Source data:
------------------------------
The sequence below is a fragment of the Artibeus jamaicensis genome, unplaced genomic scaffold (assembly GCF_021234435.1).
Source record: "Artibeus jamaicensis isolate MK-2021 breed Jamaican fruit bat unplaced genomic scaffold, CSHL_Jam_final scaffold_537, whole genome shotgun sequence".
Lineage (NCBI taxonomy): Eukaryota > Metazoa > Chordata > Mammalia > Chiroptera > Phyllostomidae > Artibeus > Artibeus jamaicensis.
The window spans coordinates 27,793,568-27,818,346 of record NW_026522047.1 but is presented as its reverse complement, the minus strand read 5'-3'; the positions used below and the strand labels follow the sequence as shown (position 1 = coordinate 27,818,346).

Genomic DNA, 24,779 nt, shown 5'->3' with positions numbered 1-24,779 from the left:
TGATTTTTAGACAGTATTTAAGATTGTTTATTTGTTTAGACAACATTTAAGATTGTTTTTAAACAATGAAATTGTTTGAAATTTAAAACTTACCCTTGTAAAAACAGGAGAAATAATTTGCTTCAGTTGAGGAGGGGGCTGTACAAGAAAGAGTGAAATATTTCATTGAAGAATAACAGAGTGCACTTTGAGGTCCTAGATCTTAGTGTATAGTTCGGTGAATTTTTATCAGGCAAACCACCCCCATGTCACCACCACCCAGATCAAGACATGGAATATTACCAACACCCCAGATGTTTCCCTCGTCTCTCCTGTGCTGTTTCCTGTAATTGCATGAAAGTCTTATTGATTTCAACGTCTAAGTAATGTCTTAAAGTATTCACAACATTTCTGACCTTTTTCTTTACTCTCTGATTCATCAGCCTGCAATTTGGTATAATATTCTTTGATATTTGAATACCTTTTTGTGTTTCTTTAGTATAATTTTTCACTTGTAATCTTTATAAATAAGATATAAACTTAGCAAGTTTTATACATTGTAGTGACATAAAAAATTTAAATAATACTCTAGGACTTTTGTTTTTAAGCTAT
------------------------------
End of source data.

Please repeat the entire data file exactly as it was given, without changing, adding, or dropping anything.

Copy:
The sequence below is a fragment of the Artibeus jamaicensis genome, unplaced genomic scaffold (assembly GCF_021234435.1).
Source record: "Artibeus jamaicensis isolate MK-2021 breed Jamaican fruit bat unplaced genomic scaffold, CSHL_Jam_final scaffold_537, whole genome shotgun sequence".
Lineage (NCBI taxonomy): Eukaryota > Metazoa > Chordata > Mammalia > Chiroptera > Phyllostomidae > Artibeus > Artibeus jamaicensis.
The window spans coordinates 27,793,568-27,818,346 of record NW_026522047.1 but is presented as its reverse complement, the minus strand read 5'-3'; the positions used below and the strand labels follow the sequence as shown (position 1 = coordinate 27,818,346).

Genomic DNA, 24,779 nt, shown 5'->3' with positions numbered 1-24,779 from the left:
TGATTTTTAGACAGTATTTAAGATTGTTTATTTGTTTAGACAACATTTAAGATTGTTTTTAAACAATGAAATTGTTTGAAATTTAAAACTTACCCTTGTAAAAACAGGAGAAATAATTTGCTTCAGTTGAGGAGGGGGCTGTACAAGAAAGAGTGAAATATTTCATTGAAGAATAACAGAGTGCACTTTGAGGTCCTAGATCTTAGTGTATAGTTCGGTGAATTTTTATCAGGCAAACCACCCCCATGTCACCACCACCCAGATCAAGACATGGAATATTACCAACACCCCAGATGTTTCCCTCGTCTCTCCTGTGCTGTTTCCTGTAATTGCATGAAAGTCTTATTGATTTCAACGTCTAAGTAATGTCTTAAAGTATTCACAACATTTCTGACCTTTTTCTTTACTCTCTGATTCATCAGCCTGCAATTTGGTATAATATTCTTTGATATTTGAATACCTTTTTGTGTTTCTTTAGTATAATTTTTCACTTGTAATCTTTATAAATAAGATATAAACTTAGCAAGTTTTATACATTGTAGTGACATAAAAAATTTAAATAATACTCTAGGACTTTTGTTTTTAAGCTAT